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Apter v. United States, HHS, 2022 U.S. Dist. LEXIS 225612 (S.D. Texas Dec. 6, 2022), is yet another ivermectin case, but with a twist.  Most of the ivermectin cases we have seen involve Covid-19 patients or their representatives complaining that they were denied ivermectin treatment by hospitals or doctors who insisted on following standard medical practice, which deems ivermectin to be ineffective against Covid.  But in Apter, the plaintiffs were three doctors who sued the FDA and some of its officials, claiming the doctors’ ability to practice medicine was impaired by the FDA’s statements criticizing off-label use of ivermectin for Covid-19. The plaintiffs pointed to several statements issued by the FDA counseling against the use of ivermectin to treat or prevent Covid.  They also pointed to republications of such FDA anti-ivermectin statements.  For example, they cited a tweet/LinkedIn post/Facebook post that reads, “You are not a horse. You are not a cow. Seriously, y’all. Stop it,” which links to an FDA article.  It is nice to see that the FDA enjoys equine jokes as much as we do.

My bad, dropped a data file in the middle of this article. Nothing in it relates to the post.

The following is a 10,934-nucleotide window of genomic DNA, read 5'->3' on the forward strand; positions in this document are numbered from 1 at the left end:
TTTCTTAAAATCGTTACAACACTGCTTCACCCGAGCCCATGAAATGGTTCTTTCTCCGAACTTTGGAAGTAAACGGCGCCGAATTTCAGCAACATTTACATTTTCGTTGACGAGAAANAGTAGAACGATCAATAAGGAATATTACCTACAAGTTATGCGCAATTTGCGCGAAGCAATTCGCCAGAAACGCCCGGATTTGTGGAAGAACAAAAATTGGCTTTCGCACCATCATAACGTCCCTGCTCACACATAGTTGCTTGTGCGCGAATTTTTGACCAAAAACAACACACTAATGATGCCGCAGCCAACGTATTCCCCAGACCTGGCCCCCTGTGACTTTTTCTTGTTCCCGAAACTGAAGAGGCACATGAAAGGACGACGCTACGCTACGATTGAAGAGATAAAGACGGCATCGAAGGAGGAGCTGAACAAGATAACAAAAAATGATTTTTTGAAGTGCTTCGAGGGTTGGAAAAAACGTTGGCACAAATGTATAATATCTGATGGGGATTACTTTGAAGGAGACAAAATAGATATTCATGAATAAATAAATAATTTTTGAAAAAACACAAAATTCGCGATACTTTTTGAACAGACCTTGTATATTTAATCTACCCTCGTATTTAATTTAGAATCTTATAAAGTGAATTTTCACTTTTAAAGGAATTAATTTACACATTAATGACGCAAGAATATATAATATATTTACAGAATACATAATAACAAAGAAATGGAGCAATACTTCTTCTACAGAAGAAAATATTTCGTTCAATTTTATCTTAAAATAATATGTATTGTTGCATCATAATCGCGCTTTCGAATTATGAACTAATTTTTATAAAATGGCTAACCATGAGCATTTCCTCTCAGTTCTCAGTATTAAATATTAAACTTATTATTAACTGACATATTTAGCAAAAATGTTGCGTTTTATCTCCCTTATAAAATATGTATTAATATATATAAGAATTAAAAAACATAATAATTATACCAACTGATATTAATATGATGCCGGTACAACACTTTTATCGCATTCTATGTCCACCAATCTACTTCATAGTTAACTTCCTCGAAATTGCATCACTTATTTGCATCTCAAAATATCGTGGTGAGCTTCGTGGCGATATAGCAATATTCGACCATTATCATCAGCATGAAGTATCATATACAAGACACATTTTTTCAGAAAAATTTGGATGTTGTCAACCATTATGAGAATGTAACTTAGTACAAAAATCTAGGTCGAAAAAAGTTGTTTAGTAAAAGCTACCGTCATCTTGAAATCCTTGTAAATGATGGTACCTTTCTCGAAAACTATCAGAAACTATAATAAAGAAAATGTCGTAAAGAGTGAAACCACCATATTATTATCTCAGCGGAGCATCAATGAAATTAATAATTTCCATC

While the plaintiffs acknowledged the FDA’s authority to regulate drugs (they get no credit for that; it’s like Margaret Fuller’s announcement that she “accept[ed] the universe,” and Thomas Carlyle’s retort that “By Gad, she’d better!”), they argued that the FDA lacked authority to “prohibit, direct, or advise against off-label uses of drugs approved for human use.”  The plaintiffs relied on 21 U.S.C. section 396, which provides that nothing in the federal Food, Drug and Cosmetic Act “shall be construed to limit or interfere with the full authority of a health practitioner to prescribe or administer any legally marketed device for any condition or disease within a legitimate health care practitioner-patient relationship.”  Did you catch the word “device” in that quote?  The plaintiffs did, but nevertheless contended that section 396 also applies to the prescription and administration of drugs.  We have some sympathy with the overarching notion that the FDA does not regulate the practice of medicine, and we certainly have expressed some skepticism about some of the FDA’s efforts to limit off-label prescriptions (inasmuch as some of those off-label prescriptions are necessary and are within the standard of care), but we have little sympathy for the ivermectin pro-conspiracy and anti-vax crowd, and even less sympathy for the plaintiffs’ statutory construction in Apter.